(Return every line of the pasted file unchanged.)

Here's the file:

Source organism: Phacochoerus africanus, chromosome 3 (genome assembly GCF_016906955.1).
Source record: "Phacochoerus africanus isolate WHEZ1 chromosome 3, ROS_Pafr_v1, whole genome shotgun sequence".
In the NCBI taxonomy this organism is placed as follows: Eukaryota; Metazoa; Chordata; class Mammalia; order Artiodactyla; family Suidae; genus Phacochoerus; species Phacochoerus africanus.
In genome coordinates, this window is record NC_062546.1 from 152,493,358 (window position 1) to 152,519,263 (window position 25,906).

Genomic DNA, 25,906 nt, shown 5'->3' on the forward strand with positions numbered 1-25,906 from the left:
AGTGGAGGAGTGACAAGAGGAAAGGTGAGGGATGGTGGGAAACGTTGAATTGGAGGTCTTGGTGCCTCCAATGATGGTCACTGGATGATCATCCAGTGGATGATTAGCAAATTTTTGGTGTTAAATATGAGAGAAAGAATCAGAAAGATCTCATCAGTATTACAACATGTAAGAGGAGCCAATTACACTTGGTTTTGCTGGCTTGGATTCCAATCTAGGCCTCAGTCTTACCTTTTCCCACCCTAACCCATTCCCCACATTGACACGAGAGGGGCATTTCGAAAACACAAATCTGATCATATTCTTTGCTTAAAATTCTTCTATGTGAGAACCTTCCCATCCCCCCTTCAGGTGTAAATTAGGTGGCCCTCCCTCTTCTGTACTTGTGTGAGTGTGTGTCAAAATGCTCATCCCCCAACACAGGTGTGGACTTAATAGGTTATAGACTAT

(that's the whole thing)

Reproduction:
Source organism: Phacochoerus africanus, chromosome 3 (genome assembly GCF_016906955.1).
Source record: "Phacochoerus africanus isolate WHEZ1 chromosome 3, ROS_Pafr_v1, whole genome shotgun sequence".
In the NCBI taxonomy this organism is placed as follows: Eukaryota; Metazoa; Chordata; class Mammalia; order Artiodactyla; family Suidae; genus Phacochoerus; species Phacochoerus africanus.
In genome coordinates, this window is record NC_062546.1 from 152,493,358 (window position 1) to 152,519,263 (window position 25,906).

Genomic DNA, 25,906 nt, shown 5'->3' on the forward strand with positions numbered 1-25,906 from the left:
AGTGGAGGAGTGACAAGAGGAAAGGTGAGGGATGGTGGGAAACGTTGAATTGGAGGTCTTGGTGCCTCCAATGATGGTCACTGGATGATCATCCAGTGGATGATTAGCAAATTTTTGGTGTTAAATATGAGAGAAAGAATCAGAAAGATCTCATCAGTATTACAACATGTAAGAGGAGCCAATTACACTTGGTTTTGCTGGCTTGGATTCCAATCTAGGCCTCAGTCTTACCTTTTCCCACCCTAACCCATTCCCCACATTGACACGAGAGGGGCATTTCGAAAACACAAATCTGATCATATTCTTTGCTTAAAATTCTTCTATGTGAGAACCTTCCCATCCCCCCTTCAGGTGTAAATTAGGTGGCCCTCCCTCTTCTGTACTTGTGTGAGTGTGTGTCAAAATGCTCATCCCCCAACACAGGTGTGGACTTAATAGGTTATAGACTAT